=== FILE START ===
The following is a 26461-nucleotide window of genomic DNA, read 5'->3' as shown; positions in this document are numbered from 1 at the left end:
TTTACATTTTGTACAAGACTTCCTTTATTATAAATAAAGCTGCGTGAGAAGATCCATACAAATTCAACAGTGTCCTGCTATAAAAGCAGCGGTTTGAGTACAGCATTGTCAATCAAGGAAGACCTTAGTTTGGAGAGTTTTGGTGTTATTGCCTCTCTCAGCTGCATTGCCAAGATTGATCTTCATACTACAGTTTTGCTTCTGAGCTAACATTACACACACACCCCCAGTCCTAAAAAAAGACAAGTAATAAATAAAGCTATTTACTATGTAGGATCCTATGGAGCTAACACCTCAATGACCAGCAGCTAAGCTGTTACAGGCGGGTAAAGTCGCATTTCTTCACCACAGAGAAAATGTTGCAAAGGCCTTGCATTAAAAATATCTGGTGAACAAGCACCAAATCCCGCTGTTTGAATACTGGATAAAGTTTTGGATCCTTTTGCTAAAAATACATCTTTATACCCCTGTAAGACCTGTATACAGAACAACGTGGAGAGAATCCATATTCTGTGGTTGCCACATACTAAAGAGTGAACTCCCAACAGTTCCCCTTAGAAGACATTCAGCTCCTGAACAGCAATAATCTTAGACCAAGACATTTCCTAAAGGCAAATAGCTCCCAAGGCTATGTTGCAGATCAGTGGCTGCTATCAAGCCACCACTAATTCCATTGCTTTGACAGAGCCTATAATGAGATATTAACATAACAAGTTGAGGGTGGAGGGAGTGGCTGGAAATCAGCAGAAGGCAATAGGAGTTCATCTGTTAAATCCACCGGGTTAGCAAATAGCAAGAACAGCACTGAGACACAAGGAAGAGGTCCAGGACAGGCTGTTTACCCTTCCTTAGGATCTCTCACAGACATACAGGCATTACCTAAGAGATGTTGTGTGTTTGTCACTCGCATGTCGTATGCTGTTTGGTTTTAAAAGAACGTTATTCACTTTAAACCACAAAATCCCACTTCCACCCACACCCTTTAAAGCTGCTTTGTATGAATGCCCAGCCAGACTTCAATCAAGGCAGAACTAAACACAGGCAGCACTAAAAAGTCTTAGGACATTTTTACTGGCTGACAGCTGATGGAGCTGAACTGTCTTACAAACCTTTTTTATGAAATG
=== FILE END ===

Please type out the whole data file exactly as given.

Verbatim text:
The following is a 26461-nucleotide window of genomic DNA, read 5'->3' as shown; positions in this document are numbered from 1 at the left end:
TTTACATTTTGTACAAGACTTCCTTTATTATAAATAAAGCTGCGTGAGAAGATCCATACAAATTCAACAGTGTCCTGCTATAAAAGCAGCGGTTTGAGTACAGCATTGTCAATCAAGGAAGACCTTAGTTTGGAGAGTTTTGGTGTTATTGCCTCTCTCAGCTGCATTGCCAAGATTGATCTTCATACTACAGTTTTGCTTCTGAGCTAACATTACACACACACCCCCAGTCCTAAAAAAAGACAAGTAATAAATAAAGCTATTTACTATGTAGGATCCTATGGAGCTAACACCTCAATGACCAGCAGCTAAGCTGTTACAGGCGGGTAAAGTCGCATTTCTTCACCACAGAGAAAATGTTGCAAAGGCCTTGCATTAAAAATATCTGGTGAACAAGCACCAAATCCCGCTGTTTGAATACTGGATAAAGTTTTGGATCCTTTTGCTAAAAATACATCTTTATACCCCTGTAAGACCTGTATACAGAACAACGTGGAGAGAATCCATATTCTGTGGTTGCCACATACTAAAGAGTGAACTCCCAACAGTTCCCCTTAGAAGACATTCAGCTCCTGAACAGCAATAATCTTAGACCAAGACATTTCCTAAAGGCAAATAGCTCCCAAGGCTATGTTGCAGATCAGTGGCTGCTATCAAGCCACCACTAATTCCATTGCTTTGACAGAGCCTATAATGAGATATTAACATAACAAGTTGAGGGTGGAGGGAGTGGCTGGAAATCAGCAGAAGGCAATAGGAGTTCATCTGTTAAATCCACCGGGTTAGCAAATAGCAAGAACAGCACTGAGACACAAGGAAGAGGTCCAGGACAGGCTGTTTACCCTTCCTTAGGATCTCTCACAGACATACAGGCATTACCTAAGAGATGTTGTGTGTTTGTCACTCGCATGTCGTATGCTGTTTGGTTTTAAAAGAACGTTATTCACTTTAAACCACAAAATCCCACTTCCACCCACACCCTTTAAAGCTGCTTTGTATGAATGCCCAGCCAGACTTCAATCAAGGCAGAACTAAACACAGGCAGCACTAAAAAGTCTTAGGACATTTTTACTGGCTGACAGCTGATGGAGCTGAACTGTCTTACAAACCTTTTTTATGAAATG